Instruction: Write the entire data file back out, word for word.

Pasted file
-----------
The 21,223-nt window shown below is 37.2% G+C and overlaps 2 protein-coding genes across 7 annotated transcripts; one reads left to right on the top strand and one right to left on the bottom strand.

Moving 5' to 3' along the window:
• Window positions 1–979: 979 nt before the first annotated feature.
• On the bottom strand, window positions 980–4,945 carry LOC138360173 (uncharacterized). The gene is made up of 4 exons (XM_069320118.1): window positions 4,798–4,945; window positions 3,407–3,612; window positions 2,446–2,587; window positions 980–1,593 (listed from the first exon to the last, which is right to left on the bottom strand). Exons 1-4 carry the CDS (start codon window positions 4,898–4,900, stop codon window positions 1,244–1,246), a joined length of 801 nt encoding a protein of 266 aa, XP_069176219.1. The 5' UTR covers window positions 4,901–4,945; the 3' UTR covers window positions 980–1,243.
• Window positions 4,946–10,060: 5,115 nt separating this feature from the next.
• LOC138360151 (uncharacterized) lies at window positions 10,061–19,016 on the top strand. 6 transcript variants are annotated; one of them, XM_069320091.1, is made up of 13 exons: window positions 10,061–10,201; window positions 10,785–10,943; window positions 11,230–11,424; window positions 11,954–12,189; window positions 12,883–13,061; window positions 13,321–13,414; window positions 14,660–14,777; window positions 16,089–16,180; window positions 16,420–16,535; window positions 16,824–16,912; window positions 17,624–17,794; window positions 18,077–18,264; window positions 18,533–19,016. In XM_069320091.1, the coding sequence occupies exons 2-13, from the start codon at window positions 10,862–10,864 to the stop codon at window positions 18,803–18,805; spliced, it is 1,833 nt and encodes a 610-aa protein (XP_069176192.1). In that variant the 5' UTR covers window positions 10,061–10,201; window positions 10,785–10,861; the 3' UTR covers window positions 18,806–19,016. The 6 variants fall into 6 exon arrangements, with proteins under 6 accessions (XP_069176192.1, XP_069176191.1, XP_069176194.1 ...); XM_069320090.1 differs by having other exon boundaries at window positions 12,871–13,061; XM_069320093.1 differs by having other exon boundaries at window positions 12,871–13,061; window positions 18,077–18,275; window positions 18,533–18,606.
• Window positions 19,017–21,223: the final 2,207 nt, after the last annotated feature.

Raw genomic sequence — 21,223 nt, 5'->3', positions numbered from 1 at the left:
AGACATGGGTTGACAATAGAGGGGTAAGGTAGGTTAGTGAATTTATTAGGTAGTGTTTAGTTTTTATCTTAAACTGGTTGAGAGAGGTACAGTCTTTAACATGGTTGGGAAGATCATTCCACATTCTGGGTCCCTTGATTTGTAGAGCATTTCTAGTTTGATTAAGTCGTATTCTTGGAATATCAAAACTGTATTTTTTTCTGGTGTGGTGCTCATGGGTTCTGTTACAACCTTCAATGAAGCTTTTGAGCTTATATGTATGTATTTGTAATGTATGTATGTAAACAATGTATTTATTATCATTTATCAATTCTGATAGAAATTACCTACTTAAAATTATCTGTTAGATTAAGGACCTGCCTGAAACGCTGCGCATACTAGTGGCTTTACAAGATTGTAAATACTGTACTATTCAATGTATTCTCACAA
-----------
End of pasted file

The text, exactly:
The 21,223-nt window shown below is 37.2% G+C and overlaps 2 protein-coding genes across 7 annotated transcripts; one reads left to right on the top strand and one right to left on the bottom strand.

Moving 5' to 3' along the window:
• Window positions 1–979: 979 nt before the first annotated feature.
• On the bottom strand, window positions 980–4,945 carry LOC138360173 (uncharacterized). The gene is made up of 4 exons (XM_069320118.1): window positions 4,798–4,945; window positions 3,407–3,612; window positions 2,446–2,587; window positions 980–1,593 (listed from the first exon to the last, which is right to left on the bottom strand). Exons 1-4 carry the CDS (start codon window positions 4,898–4,900, stop codon window positions 1,244–1,246), a joined length of 801 nt encoding a protein of 266 aa, XP_069176219.1. The 5' UTR covers window positions 4,901–4,945; the 3' UTR covers window positions 980–1,243.
• Window positions 4,946–10,060: 5,115 nt separating this feature from the next.
• LOC138360151 (uncharacterized) lies at window positions 10,061–19,016 on the top strand. 6 transcript variants are annotated; one of them, XM_069320091.1, is made up of 13 exons: window positions 10,061–10,201; window positions 10,785–10,943; window positions 11,230–11,424; window positions 11,954–12,189; window positions 12,883–13,061; window positions 13,321–13,414; window positions 14,660–14,777; window positions 16,089–16,180; window positions 16,420–16,535; window positions 16,824–16,912; window positions 17,624–17,794; window positions 18,077–18,264; window positions 18,533–19,016. In XM_069320091.1, the coding sequence occupies exons 2-13, from the start codon at window positions 10,862–10,864 to the stop codon at window positions 18,803–18,805; spliced, it is 1,833 nt and encodes a 610-aa protein (XP_069176192.1). In that variant the 5' UTR covers window positions 10,061–10,201; window positions 10,785–10,861; the 3' UTR covers window positions 18,806–19,016. The 6 variants fall into 6 exon arrangements, with proteins under 6 accessions (XP_069176192.1, XP_069176191.1, XP_069176194.1 ...); XM_069320090.1 differs by having other exon boundaries at window positions 12,871–13,061; XM_069320093.1 differs by having other exon boundaries at window positions 12,871–13,061; window positions 18,077–18,275; window positions 18,533–18,606.
• Window positions 19,017–21,223: the final 2,207 nt, after the last annotated feature.

Raw genomic sequence — 21,223 nt, 5'->3', positions numbered from 1 at the left:
AGACATGGGTTGACAATAGAGGGGTAAGGTAGGTTAGTGAATTTATTAGGTAGTGTTTAGTTTTTATCTTAAACTGGTTGAGAGAGGTACAGTCTTTAACATGGTTGGGAAGATCATTCCACATTCTGGGTCCCTTGATTTGTAGAGCATTTCTAGTTTGATTAAGTCGTATTCTTGGAATATCAAAACTGTATTTTTTTCTGGTGTGGTGCTCATGGGTTCTGTTACAACCTTCAATGAAGCTTTTGAGCTTATATGTATGTATTTGTAATGTATGTATGTAAACAATGTATTTATTATCATTTATCAATTCTGATAGAAATTACCTACTTAAAATTATCTGTTAGATTAAGGACCTGCCTGAAACGCTGCGCATACTAGTGGCTTTACAAGATTGTAAATACTGTACTATTCAATGTATTCTCACAA